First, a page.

Can you imagine how it would feel to spend one day in jail? What about 28 days? Imagine spending 28 years in prison – and facing the death penalty – for a crime you did not commit.
Ndume Olatushani knows how it feels to spend 28 years in prison for killing a man he had never seen. Olatushani and his wife, attorney Anne-Marie Moyes, spoke about his plight Thursday during a McMinnville Noon Rotary Club meeting.
Olatushani was wrongfully convicted of capital murder in 1985 and spent 28 years in prison – 20 of those on death row. Olatushani was sentenced to death for the murder of a Memphis grocery store owner, Joe Belenchia, which took place during a botched robbery.
Witnesses inside the store said the perpetrators drove away in a maroon station wagon. Police traced the license plate to a rental car business stationed at the St. Louis airport.
Olatushani said he had no idea how he became a suspect. He said he had never been to Memphis, or even to Tennessee, before his arrest.
Though family and friends insisted Olatushani was in his hometown of St. Louis and was attending his mother’s birthday party at the time of the crime, authorities still convinced a jury of his guilt, an all-white jury.
Moyes said, “They were able to impanel an all-white jury to hear their case against Ndume, an African-American defendant on trial for the death of a white store owner. Given that Memphis is a majority black city, the all-white composition of Ndume’s jury was particularly troubling.”
Olatushani said, “The prosecutor told the jury they had a fingerprint from the vehicle. But, he never told them my print didn’t match.”
Olatushani's original attorney had never tried a death-penalty case. He waived his opening statement at trial. He also overlooked some of Olatushani’s relatives who could have provided him a strong alibi — including his aunt, the wife of a police chief.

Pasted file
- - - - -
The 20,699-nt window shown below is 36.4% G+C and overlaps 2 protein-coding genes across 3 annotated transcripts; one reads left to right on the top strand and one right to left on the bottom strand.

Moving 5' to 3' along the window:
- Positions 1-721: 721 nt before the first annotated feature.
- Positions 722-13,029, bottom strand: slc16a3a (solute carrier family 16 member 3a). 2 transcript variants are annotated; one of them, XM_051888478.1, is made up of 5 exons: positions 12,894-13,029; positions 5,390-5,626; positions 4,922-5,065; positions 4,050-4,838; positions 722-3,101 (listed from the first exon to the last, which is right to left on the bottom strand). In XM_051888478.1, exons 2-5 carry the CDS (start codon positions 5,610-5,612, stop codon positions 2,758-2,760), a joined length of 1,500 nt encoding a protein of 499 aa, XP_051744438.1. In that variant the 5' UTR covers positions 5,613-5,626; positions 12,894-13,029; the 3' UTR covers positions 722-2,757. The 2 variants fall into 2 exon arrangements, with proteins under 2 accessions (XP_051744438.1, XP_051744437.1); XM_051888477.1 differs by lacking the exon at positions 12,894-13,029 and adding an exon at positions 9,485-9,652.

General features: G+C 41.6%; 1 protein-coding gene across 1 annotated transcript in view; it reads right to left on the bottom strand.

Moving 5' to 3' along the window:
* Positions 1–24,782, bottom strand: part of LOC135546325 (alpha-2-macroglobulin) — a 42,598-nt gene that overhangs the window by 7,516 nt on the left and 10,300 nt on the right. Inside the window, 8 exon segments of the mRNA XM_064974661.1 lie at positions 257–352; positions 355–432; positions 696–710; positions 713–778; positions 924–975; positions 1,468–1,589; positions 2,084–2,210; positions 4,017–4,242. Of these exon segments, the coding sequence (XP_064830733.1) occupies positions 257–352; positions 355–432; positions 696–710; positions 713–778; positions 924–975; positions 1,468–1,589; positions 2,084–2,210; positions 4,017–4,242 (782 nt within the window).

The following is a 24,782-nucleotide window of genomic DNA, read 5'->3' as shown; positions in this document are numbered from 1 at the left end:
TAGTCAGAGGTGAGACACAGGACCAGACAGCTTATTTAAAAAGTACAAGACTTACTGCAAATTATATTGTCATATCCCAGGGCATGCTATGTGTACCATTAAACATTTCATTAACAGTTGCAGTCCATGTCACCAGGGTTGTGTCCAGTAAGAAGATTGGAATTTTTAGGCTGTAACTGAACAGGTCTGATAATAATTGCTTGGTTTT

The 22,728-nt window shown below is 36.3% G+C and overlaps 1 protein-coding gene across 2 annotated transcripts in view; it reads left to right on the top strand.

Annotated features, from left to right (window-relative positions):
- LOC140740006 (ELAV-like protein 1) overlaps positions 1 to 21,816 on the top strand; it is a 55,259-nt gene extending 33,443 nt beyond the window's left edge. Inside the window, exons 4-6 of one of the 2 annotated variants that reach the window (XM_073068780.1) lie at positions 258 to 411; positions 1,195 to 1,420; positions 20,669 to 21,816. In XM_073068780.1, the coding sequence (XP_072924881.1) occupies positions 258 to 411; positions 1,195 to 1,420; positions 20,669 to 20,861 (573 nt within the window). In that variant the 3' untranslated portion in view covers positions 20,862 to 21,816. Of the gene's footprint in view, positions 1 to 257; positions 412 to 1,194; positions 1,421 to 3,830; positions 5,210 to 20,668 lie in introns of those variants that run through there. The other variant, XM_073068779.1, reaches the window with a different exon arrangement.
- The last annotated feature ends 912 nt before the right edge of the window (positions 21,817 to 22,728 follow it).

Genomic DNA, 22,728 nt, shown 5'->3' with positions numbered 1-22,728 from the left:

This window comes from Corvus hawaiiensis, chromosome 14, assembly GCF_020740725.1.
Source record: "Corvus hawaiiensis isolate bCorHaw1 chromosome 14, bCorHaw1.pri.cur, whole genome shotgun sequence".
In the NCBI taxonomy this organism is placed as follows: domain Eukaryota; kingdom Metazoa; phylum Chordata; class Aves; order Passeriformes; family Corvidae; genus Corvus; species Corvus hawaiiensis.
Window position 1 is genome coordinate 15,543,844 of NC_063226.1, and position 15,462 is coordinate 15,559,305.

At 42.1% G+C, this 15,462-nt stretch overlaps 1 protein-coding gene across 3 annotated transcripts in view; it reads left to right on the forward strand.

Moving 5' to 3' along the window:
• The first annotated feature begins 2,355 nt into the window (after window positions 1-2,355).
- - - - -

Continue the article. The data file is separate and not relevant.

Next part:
According to Moyes, “In over 60 percent of wrongful convictions, eyewitnesses were wrong. There were 10 people inside the store and no one could make a positive identification. I wish there was DNA evidence in Ndume’s case.”
Moyes spent 20 years trying to free Olatushani before he was finally freed on June 1, 2012, when he accepted an Alford plea.
The Dictionary of Politics: Selected American and Foreign Political and Legal Terms defines the term Alford plea as: “A plea under which a defendant may choose to plead guilty, not because of an admission to the crime, but because the prosecutor has sufficient evidence to place a charge and to obtain conviction in court.”
Olatushani was sentenced to time served.
Olatushani said his mother was his biggest supporter when he was first convicted. Unfortunately, she was killed in a car accident a couple of years into his incarceration.
“Before she passed away she was visiting me in prison and I was pretty angry about what had happened to me. I was at rock bottom. I told my mother, ‘I don’t know what I would do without you in my life.’ She said, ‘You will know what to do when the time comes.’ She was right. I always say, you can knock me down today, but if you come back tomorrow and I am still lying in the same spot on the ground, that is on me. It is my responsibility to pick myself back up,” Olatushani said. “I learned to channel my anger. While on death row, I taught myself how to paint. I received my GED in prison and took college classes. I had mental freedom even though I did not have physical freedom.”
Stacy Rector, executive director of Tennesseans for alternatives to the death penalty, was also present during the Noon Rotary meeting.
She said, “In Tennessee, a total of six people have been executed between 2000-2013. Three people on death row have been exonerated. They were either declared not guilty during a new trial or they had all charges dropped. Ndume took the Alford plea. Many changes are happening in the law because of DNA. DNA was not available years ago. Regardless of anyone’s opinion on the death penalty, no one wants to see anyone executed who did not commit the crime. There are alternatives to the death penalty that are less costly for taxpayers, including life without parole.”
According to Rector, since 1973, 142 people have been released from death rows nationwide when evidence of their wrongful convictions emerged.